A woman who missed several drug court mental health therapy sessions failed on appeal to prove she was wrongly terminated from the problem-solving court.
Ann Withers was charged under separate causes with seven methamphetamine- and neglect-related counts, and she agreed to plead guilty to Class B felony dealing in methamphetamine, Class D felony possession of two or more chemical reagents or precursors, and Class D felony neglect of a dependent. She was sentenced to an executed prison term of five-and-a-half years, which was stayed based on her successful completion of Madison County’s Drug Court program.
While Withers had failed no drug screens, her case manager testified she missed three mental health therapy sessions in December 2013, eight months into the program. The manager filed a termination request with electronic signatures of social workers issuing the reports, after which the judge granted the termination request and reinstated the sentence.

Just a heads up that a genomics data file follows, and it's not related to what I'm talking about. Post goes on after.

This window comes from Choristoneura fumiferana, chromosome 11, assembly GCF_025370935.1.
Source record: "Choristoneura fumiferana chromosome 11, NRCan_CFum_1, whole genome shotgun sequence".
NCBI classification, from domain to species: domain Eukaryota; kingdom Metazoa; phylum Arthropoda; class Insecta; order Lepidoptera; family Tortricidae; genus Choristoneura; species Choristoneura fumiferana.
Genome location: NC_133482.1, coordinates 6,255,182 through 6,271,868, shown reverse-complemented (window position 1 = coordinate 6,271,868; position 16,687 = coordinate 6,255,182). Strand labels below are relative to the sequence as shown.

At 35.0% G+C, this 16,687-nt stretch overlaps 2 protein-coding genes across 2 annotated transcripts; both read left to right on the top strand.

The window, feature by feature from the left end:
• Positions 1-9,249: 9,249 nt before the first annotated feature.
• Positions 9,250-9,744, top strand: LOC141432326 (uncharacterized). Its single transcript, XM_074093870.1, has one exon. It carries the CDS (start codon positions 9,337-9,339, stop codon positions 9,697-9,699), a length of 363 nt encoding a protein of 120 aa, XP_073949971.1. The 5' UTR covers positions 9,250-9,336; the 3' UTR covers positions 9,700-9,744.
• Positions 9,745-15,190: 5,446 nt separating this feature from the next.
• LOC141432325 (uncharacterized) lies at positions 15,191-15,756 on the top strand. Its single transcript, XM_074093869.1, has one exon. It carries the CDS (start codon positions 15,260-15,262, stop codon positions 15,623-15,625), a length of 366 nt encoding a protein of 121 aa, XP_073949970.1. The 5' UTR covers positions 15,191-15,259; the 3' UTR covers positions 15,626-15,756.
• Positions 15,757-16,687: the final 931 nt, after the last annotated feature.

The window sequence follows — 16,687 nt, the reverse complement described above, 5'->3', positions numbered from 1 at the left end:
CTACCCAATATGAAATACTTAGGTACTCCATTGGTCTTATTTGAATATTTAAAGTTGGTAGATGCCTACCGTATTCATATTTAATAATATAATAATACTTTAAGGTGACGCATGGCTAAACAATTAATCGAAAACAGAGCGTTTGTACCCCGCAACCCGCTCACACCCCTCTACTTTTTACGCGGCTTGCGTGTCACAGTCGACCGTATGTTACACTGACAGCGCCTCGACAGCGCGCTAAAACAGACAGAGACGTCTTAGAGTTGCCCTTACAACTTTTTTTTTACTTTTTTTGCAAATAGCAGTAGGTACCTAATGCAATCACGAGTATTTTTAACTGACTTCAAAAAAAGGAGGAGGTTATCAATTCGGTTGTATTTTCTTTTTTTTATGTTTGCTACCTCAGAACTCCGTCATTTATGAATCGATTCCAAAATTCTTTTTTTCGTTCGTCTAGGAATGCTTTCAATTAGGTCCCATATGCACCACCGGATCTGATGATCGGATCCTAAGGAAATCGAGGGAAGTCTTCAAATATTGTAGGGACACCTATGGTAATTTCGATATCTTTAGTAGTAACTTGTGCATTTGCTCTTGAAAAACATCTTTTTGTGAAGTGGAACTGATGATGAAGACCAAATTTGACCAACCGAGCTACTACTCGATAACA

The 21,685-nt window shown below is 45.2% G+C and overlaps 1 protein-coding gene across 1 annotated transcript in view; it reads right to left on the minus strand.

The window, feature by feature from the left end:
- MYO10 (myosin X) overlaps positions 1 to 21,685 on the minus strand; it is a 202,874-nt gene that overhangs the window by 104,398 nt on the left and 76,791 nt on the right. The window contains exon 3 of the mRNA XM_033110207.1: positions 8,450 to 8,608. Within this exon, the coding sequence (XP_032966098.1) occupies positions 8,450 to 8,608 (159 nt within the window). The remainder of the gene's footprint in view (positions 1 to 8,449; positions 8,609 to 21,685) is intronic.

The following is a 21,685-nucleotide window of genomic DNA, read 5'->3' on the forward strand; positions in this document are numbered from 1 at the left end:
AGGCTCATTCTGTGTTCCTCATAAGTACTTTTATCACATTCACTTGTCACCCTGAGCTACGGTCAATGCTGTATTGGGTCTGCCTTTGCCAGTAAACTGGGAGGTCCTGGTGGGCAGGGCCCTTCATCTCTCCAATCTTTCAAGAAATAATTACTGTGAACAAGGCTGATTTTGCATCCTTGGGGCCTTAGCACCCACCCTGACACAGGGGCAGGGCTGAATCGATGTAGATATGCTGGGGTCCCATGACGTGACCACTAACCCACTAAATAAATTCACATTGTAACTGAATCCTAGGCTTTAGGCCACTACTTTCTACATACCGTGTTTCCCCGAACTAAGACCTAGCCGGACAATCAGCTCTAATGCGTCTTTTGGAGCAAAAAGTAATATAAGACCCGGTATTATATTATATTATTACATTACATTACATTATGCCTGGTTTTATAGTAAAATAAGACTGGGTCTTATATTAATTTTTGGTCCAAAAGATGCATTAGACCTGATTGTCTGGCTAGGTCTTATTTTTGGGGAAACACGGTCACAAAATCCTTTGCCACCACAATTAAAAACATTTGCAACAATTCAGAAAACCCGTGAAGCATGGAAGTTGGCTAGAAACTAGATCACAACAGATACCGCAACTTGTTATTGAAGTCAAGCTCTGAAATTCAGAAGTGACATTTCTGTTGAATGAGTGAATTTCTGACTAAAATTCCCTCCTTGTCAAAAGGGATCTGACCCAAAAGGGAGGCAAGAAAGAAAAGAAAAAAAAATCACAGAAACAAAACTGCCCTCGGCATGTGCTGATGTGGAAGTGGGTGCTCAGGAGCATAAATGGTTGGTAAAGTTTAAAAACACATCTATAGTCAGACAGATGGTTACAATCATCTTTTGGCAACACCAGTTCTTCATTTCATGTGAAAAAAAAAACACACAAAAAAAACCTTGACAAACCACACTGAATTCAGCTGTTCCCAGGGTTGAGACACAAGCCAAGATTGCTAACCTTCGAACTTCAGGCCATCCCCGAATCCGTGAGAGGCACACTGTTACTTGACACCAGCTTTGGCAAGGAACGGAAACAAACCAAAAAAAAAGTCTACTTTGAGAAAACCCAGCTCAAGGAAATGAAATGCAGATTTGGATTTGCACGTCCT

"(E)ven if the trial court had erred in judicially noticing the Attendance Reports, any error was harmless," Judge Terry Crone wrote for the panel in Ann Withers v. State of Indiana, 48A02-1403-CR-130. The case manager "testified that Withers missed several therapy sessions, and Withers testified that she had attendance issues. Thus, there was independent evidence of Withers’s violations of the Drug Court program.”
Likewise, there was no abuse of discretion in reinstatement of the sentence, because the sentencing order provided the stay on executing the sentence would be lifted if Withers failed to complete her drug court program.
“Pursuant to the plea agreement, upon termination of her participation, the trial court was required to lift the stay and reinstate her sentences," Crone wrote. "Therefore, we affirm."